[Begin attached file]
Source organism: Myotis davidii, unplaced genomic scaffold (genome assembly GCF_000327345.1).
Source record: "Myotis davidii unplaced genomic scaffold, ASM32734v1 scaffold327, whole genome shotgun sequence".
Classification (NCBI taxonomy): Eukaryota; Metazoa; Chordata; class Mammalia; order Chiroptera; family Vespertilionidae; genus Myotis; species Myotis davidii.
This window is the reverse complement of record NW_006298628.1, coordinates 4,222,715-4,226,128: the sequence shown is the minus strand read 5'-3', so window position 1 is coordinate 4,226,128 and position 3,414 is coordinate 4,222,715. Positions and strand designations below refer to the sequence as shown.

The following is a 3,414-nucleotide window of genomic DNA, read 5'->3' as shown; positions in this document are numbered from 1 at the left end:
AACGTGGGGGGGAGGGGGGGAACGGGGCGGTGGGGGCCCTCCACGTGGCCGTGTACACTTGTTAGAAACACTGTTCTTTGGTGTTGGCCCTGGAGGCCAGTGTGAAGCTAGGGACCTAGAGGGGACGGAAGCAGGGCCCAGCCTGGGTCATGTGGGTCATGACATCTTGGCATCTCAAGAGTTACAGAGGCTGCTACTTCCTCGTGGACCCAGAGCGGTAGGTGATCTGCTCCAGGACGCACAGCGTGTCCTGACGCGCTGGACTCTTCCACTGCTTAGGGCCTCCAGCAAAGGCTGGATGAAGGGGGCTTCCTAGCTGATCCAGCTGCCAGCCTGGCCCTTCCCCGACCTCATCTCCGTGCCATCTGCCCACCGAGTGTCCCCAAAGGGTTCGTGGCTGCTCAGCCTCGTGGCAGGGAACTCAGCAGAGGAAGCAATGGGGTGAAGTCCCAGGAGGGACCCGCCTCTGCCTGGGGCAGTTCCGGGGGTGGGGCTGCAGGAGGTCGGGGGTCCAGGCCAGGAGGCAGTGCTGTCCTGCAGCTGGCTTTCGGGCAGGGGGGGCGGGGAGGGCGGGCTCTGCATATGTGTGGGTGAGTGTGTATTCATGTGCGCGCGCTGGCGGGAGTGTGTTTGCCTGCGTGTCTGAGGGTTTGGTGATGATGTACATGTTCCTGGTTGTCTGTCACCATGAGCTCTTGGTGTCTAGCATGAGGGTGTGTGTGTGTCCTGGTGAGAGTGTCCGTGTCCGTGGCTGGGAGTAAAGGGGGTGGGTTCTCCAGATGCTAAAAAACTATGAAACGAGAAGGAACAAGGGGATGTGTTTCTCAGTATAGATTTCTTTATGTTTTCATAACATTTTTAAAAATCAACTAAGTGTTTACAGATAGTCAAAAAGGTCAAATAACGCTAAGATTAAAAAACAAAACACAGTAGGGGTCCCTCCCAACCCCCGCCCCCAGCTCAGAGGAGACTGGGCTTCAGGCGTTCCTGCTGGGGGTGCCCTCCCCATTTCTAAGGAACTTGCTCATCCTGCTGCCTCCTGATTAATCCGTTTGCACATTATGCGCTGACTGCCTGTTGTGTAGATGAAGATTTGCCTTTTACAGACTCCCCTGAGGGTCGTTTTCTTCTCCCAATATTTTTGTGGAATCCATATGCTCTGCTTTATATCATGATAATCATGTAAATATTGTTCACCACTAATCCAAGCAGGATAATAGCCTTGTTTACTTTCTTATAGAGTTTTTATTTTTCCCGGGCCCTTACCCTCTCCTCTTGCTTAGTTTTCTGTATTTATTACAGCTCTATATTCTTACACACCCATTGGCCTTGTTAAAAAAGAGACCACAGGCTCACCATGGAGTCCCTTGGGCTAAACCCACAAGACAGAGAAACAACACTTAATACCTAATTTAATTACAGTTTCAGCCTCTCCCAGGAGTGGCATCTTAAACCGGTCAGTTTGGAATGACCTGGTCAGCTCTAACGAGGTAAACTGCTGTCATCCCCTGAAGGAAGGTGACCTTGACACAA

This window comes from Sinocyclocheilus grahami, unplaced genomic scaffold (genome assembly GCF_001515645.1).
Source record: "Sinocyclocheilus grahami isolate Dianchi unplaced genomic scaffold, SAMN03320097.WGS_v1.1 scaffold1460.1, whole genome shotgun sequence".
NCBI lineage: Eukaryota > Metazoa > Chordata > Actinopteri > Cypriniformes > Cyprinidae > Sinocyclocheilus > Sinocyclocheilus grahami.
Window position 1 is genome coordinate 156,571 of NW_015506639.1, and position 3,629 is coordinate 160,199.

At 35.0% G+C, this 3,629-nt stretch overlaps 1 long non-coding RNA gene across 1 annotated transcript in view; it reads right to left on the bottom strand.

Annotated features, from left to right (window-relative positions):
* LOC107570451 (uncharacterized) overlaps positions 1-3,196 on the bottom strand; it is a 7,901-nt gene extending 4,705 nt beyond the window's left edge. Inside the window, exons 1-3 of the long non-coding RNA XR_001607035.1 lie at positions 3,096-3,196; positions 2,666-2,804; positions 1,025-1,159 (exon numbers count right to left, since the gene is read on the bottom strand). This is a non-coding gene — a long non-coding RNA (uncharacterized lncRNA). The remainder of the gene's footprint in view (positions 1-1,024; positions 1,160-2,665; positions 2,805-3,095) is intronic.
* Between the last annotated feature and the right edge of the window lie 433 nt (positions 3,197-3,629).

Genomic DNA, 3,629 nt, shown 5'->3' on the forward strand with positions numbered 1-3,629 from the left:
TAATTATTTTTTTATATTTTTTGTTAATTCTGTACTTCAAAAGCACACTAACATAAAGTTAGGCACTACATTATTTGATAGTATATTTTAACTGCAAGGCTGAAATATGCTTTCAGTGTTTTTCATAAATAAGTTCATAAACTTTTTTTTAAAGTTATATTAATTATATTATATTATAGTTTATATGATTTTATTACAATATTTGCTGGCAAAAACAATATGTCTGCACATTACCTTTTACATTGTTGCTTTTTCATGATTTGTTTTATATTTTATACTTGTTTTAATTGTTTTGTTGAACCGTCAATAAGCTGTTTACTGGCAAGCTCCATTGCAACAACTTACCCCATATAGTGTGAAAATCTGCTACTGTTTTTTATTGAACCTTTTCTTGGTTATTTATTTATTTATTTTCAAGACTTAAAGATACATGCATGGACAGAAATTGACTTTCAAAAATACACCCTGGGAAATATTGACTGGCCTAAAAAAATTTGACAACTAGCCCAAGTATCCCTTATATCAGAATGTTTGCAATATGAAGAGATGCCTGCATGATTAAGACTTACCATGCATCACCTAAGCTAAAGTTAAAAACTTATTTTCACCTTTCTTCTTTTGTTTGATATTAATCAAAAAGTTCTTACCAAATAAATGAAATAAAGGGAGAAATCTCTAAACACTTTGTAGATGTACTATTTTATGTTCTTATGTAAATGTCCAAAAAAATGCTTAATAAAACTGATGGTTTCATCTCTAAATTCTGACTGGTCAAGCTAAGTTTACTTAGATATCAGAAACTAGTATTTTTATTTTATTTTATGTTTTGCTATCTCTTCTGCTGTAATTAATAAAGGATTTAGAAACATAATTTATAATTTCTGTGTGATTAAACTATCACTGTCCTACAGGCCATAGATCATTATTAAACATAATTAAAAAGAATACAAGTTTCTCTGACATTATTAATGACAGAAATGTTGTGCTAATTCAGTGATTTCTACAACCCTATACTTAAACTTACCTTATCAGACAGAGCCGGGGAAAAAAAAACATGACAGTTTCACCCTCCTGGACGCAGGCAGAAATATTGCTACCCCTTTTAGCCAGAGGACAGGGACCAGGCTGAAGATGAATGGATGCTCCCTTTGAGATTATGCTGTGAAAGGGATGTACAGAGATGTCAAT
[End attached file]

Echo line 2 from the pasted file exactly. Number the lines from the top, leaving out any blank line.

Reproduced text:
Source record: "Myotis davidii unplaced genomic scaffold, ASM32734v1 scaffold327, whole genome shotgun sequence".